Onions [German version]

Table of contents

General:
Product information
Packaging
Transport
  Container transport
  Cargo securing


Risk factors and loss prevention:
Temperature Odor
Humidity/Moisture Contamination
Ventilation Mechanical influences
Biotic activity Toxicity / Hazards to health
Gases Shrinkage/Shortage
Self-heating / Spontaneous combustion Insect infestation / Diseases




Product information

Product name

German Zwiebeln
English Onions
French Oignons
Spanish Cebollas
Scientific Allium cepa
CN/HS number * 0703 10 ff.


(* EU Combined Nomenclature/Harmonized System)



Product description

The edible onion belongs to the lily family (Liliaceae) and comes originally from Central Asia.

The onion (bulb) is composed of a highly compressed basal plate, which gives rise to the roots, and the main shoot apex, around which the thickened onion scale leaves are arranged. These end in the onion neck, from which the above-ground shoot or peduncle emerges. The outermost scale leaves are dry and protect the onion from external influences.

The ripening process starts when the onion bulb proper forms. Bulb formation is determined by day length and varies with the variety of onion.

Postharvest, the onion undergoes a post-ripening process. This post-ripening does not consist merely of the purely physical process of drying of the onions but also of the attainment of a certain physiological stage known as sprout or growth dormancy. During this process, the roots, peduncle and outermost scale leaves dry; the latter change color and lie tightly around the onion neck, providing protection against evaporation and attack from microorganisms. This process is further assisted by subsequent post-drying.


Quality / Duration of storage

When inspecting the cargo to be loaded, it is essential to pay attention to the following points:

the onions must not be wet or covered with condensation; instead, they must be dry and parchment-like, which may be discerned from the "lovely rustling sound" the bag makes when lifted.
the onions must be fully developed and well ripened, they should be round and not flat and must not be soft to the touch.
the onion neck must be closed and not thick, which would be an indication of inadequate ripeness.
no peduncle residues must be left on the onions: these must be twisted off, not cut off, as there is otherwise a risk of onion neck rot.
the roots must be dry and free of soil, which contains rot pathogens.
the onions should where possible not have sprouted or have done so only slightly, since sprouting is an indication of improper storage and the risk of rot.
mechanically damaged, squashed onions must always be rejected, as they cause rapid spoilage due to more intense respiration. This effect is also caused by contamination with leaf residues.
loose-skinned onions are fit for shipping provided that they are dry and not damaged.
the onions must be sound and free from rodents.


Maximum storage duration is stated in [1] as three months.

Where controlled atmosphere transport is used, the transport and storage duration of onions may be extended. The following parameters apply in such a case [16]:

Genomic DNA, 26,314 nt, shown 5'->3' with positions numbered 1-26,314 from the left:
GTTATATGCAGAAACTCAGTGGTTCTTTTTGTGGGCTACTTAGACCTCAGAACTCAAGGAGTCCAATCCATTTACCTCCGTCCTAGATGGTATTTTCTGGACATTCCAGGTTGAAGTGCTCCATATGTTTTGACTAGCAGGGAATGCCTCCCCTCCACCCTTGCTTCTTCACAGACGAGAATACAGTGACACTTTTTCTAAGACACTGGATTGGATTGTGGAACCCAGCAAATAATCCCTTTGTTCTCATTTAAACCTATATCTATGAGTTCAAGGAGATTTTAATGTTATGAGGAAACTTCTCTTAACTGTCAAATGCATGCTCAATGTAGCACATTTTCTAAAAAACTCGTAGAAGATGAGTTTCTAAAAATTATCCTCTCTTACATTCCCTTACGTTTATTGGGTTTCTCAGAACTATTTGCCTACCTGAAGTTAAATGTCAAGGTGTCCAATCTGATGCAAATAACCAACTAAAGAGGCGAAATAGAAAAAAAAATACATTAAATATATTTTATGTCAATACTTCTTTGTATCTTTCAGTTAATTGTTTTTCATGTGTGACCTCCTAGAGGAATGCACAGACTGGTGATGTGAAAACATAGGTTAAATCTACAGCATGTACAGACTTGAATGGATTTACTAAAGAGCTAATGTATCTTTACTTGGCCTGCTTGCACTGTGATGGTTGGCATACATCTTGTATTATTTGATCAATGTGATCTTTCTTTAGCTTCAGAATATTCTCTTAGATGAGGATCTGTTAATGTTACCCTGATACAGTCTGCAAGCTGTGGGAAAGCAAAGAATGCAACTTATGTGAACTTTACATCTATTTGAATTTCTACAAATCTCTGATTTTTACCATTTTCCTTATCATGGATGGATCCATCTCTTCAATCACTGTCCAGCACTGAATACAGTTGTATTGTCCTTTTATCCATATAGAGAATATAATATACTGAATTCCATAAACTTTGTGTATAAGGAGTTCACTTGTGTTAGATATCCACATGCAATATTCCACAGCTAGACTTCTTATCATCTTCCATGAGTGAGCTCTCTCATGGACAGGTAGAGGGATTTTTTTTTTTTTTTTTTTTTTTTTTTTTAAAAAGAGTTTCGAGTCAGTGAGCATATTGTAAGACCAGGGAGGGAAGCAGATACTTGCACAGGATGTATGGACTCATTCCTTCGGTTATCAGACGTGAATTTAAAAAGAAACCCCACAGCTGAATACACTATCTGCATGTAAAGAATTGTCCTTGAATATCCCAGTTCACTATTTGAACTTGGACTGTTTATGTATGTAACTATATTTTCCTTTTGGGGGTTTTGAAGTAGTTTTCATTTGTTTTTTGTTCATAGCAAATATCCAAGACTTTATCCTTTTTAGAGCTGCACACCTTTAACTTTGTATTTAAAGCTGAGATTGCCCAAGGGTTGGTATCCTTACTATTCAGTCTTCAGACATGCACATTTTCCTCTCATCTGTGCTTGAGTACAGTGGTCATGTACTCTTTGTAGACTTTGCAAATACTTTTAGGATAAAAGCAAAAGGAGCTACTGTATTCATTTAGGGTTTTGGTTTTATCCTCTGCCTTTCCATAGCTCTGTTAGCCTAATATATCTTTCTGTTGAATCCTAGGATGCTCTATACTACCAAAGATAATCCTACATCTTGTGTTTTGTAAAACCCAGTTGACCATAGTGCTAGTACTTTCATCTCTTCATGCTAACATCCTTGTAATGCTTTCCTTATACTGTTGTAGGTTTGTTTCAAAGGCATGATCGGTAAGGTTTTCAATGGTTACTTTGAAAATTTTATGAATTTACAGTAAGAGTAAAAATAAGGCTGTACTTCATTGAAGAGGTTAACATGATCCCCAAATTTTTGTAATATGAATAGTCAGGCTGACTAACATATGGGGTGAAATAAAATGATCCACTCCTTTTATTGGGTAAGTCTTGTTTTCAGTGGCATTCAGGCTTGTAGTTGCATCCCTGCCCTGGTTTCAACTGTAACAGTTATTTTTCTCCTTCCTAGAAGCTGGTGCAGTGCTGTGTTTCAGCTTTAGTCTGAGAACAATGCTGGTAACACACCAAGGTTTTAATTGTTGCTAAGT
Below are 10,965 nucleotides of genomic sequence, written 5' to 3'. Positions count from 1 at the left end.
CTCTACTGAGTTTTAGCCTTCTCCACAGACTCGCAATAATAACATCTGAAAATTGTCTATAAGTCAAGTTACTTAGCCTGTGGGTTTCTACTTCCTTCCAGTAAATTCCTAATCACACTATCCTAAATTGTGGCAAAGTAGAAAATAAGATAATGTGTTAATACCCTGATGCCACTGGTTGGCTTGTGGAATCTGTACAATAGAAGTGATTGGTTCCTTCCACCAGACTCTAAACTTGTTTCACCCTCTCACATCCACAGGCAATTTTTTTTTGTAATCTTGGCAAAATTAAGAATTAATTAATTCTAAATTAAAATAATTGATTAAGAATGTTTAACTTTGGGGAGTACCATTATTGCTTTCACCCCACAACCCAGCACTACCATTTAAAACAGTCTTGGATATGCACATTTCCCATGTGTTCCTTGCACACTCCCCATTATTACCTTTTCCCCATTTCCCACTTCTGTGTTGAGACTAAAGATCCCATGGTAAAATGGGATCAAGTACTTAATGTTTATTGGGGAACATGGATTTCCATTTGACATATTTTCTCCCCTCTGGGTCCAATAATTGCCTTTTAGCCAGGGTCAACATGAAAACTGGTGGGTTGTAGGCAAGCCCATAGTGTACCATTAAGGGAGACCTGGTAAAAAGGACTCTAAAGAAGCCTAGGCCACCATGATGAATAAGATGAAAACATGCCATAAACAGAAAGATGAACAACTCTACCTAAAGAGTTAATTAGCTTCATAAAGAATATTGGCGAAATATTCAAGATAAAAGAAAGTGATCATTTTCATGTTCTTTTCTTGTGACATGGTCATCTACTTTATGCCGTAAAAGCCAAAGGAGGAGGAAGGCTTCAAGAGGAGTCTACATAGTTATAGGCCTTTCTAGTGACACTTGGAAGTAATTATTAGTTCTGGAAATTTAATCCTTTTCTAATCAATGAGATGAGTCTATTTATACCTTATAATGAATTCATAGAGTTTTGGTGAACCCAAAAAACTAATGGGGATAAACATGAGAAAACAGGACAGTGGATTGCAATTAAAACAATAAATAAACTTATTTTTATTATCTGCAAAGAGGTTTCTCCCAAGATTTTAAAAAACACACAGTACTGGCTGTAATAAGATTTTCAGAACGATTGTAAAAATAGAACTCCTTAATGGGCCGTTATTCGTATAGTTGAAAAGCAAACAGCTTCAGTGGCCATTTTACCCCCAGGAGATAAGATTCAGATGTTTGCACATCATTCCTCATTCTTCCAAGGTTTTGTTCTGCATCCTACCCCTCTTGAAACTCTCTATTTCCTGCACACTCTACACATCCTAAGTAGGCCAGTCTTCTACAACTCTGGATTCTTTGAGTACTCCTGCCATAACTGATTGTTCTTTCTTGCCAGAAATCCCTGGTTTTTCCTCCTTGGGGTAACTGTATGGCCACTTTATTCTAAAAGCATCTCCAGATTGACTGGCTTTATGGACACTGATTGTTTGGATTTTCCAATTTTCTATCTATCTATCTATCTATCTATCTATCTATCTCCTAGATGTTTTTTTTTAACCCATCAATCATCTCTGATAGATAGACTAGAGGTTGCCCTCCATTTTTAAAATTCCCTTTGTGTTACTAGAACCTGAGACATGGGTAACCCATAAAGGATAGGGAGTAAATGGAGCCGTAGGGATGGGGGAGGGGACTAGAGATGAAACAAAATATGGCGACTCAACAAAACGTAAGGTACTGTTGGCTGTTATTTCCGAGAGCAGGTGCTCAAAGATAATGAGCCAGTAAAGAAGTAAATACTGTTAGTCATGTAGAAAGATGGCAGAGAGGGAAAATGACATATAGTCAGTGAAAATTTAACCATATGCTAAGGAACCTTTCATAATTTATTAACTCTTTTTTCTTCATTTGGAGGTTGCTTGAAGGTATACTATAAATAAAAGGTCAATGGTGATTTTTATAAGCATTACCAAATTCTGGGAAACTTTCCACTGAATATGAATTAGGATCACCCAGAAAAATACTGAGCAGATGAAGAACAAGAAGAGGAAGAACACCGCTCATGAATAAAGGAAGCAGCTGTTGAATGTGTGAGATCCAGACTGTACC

Designation Temperature Rel. humidity O2 CO2 Suitability for controlled atmosphere
Onions, dry 0.6 - 1.7°C 65 - 75% 1 - 2% 0% good
Onions, green 0.6 - 1.7°C 95 - 100% 2 - 4% 10 - 20% good


Intended use

Onions are mainly used for seasoning and in cooked dishes and salads. They are also processed to produce powdered onion, onion rings for frying and pickled pearl or cocktail onions.


Figures

(Click on the individual Figures to enlarge them.)

Photo, onions

Figure 1
Drawing, onion

Figure 2
Photo, onions

Figure 3
Photo, onions

Figure 4
Photo, onions

Figure 5
Photo, onions

Figure 6
Photo, onions

Figure 7
Photo, onions

Figure 8
Drawing, onion

Figure 9
 



Countries of origin

This Table shows only a selection of the most important countries of origin and should not be thought of as exhaustive.

Europe Netherlands, Italy, Poland, Spain, France, Hungary, Turkey, Israel
Africa Egypt, South Africa
Asia  
America USA, Chile, Argentina, Canada
Australia Australia, New Zealand, Tasmania


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Packaging

Onions are transported in wide-meshed jute fabric or plastic bags, crates, boxes, cartons, baskets or fruit crates.

Small-meshed bags are unsuitable for transport due to their low permeability to air.


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Transport

Symbols

Symbol, general cargo

General cargo
Symbol, temperature-controlled

Temperature-controlled



Means of transport

Ship, aircraft, truck, railroad


Container transport

As chilled goods: refrigerated containers with fresh air supply or controlled atmosphere.

As general cargo: actively ventilated containers, open-sided containers, open-top containers, flatracks (for loading below deck)


Cargo handling

Since onions are highly sensitive to impact and pressure, they must be handled with appropriate care.

Damage to onions, caused by setting them down roughly for example, results in greater respiration intensity and self-heating.

The required refrigeration temperature must always be maintained, even during cargo handling.

In damp weather (rain, snow), the cargo must be protected from moisture, since this may lead to self-heating, sprouting, root growth and packaging decay.


Stowage factor

2.40 m3/t (jute fabric bags, 25 kg) [1]
2.14 - 2.50 m3/t (crates, 27 kg) [1]
2.23 - 2.29 m3/t (cartons and fruit crates) [11]
2.60 - 3.80 m3/t (bags) [11]
2.37 - 3.40 m3/t (bags) [14]


Stowage space requirements

Cool, dry, good ventilation, dark (due to risk of sprouting)


Segregation

Fiber rope, thin fiber nets, matting, jute coverings


Cargo securing

Because of its considerable impact- and pressure-sensitivity, packages of this cargo must be secured in such a way that they are prevented from damaging each other. Spaces between packages or pallets must be filled, to prevent slippage or tipping. By selecting the correct packaging size or cargo unit (area module or area module multiple), holds can be tightly loaded (without spaces).